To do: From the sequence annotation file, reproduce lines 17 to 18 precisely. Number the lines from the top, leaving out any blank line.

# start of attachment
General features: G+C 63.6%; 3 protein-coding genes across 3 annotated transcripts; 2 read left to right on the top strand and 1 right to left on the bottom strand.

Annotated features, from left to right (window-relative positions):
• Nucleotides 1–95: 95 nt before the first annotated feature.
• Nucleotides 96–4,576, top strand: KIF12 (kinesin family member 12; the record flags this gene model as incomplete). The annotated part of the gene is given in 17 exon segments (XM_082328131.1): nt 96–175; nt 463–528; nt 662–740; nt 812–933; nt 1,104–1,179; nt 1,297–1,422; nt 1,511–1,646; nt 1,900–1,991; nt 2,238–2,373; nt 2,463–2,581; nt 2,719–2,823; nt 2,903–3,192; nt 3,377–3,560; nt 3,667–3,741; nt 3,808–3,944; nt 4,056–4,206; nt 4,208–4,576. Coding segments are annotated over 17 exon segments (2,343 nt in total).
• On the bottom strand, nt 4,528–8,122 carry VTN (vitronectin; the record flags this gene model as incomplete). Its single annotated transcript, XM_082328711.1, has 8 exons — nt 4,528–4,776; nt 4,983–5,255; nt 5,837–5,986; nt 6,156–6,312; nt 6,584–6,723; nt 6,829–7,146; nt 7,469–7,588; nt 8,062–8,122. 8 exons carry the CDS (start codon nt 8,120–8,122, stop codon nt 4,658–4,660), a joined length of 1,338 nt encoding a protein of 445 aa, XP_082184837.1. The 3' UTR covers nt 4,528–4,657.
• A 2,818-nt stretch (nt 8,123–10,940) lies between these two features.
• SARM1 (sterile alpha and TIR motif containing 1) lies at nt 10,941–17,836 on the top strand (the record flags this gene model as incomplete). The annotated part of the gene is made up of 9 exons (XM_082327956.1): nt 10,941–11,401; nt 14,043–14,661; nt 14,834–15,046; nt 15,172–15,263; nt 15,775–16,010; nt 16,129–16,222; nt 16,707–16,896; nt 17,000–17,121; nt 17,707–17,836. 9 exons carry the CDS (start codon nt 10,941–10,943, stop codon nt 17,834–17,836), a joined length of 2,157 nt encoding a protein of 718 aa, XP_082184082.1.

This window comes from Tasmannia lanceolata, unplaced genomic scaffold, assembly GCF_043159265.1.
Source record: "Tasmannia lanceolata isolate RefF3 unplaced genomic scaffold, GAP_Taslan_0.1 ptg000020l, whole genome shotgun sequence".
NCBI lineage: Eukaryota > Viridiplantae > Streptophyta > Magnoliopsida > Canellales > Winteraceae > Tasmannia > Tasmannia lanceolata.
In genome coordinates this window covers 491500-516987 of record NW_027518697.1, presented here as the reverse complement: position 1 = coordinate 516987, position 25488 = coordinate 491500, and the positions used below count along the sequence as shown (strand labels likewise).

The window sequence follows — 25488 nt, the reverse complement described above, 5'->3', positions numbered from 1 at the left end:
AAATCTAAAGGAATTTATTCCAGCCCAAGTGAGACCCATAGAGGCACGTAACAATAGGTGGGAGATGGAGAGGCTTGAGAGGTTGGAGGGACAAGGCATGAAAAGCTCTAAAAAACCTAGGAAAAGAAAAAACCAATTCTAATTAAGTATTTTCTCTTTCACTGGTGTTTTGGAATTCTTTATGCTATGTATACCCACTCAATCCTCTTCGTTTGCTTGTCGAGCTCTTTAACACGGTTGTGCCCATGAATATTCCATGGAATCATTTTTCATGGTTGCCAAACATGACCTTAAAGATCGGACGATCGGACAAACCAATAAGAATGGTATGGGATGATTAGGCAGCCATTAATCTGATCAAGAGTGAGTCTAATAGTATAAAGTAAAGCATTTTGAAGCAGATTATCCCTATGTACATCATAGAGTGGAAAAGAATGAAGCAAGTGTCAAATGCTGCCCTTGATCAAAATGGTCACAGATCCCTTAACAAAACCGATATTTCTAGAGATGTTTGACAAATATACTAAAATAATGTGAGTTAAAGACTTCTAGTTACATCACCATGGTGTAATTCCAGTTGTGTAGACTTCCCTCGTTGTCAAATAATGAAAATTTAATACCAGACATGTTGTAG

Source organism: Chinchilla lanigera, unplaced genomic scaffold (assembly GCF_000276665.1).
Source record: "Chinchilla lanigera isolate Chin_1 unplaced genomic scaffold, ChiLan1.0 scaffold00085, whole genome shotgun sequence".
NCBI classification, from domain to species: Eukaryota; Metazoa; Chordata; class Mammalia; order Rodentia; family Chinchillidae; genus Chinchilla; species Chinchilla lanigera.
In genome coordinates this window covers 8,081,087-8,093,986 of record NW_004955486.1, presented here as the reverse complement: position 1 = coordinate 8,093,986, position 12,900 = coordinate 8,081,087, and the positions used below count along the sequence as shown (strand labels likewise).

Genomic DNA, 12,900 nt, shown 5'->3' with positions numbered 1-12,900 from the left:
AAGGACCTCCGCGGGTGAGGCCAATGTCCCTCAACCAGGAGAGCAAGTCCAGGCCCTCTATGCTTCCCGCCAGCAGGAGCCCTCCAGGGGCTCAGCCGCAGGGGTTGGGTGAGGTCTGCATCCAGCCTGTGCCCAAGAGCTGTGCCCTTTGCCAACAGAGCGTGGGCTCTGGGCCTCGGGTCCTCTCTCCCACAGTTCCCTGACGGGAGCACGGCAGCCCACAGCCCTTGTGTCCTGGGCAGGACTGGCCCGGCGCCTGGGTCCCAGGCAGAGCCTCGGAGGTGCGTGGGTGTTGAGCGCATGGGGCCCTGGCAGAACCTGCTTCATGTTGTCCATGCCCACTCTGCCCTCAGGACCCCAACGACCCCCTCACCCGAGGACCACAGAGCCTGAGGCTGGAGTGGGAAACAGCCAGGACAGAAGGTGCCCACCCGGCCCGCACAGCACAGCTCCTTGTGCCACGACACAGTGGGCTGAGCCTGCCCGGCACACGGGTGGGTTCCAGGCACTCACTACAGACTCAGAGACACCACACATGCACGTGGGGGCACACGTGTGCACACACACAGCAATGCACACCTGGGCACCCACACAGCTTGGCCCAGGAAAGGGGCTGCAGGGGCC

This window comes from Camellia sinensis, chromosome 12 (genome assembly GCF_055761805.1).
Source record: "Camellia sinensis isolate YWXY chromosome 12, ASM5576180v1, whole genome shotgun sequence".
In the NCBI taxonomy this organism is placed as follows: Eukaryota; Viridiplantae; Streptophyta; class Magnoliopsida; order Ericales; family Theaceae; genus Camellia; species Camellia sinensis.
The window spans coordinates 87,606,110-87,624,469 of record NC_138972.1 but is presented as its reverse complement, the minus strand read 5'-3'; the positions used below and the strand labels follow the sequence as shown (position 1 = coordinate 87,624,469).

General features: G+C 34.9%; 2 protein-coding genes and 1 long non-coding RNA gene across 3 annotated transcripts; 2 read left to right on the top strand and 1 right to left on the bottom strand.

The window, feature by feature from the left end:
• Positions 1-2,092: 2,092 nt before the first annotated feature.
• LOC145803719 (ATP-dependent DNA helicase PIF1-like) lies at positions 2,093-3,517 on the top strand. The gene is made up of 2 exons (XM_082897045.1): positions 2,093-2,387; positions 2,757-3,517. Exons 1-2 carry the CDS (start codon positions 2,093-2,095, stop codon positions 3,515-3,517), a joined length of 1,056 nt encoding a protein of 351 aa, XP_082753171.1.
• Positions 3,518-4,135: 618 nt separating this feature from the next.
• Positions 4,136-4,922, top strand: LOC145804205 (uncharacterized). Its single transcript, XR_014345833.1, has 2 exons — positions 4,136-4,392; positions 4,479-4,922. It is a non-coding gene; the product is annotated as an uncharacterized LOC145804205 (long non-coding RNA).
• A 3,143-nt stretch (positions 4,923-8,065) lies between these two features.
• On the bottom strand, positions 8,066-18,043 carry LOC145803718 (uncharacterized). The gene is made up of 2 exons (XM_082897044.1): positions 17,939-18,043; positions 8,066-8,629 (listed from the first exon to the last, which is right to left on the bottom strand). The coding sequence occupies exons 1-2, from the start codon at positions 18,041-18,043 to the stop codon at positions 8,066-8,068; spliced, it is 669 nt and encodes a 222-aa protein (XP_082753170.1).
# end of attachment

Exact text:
In genome coordinates this window covers 8,081,087-8,093,986 of record NW_004955486.1, presented here as the reverse complement: position 1 = coordinate 8,093,986, position 12,900 = coordinate 8,081,087, and the positions used below count along the sequence as shown (strand labels likewise).

Genomic DNA, 12,900 nt, shown 5'->3' with positions numbered 1-12,900 from the left: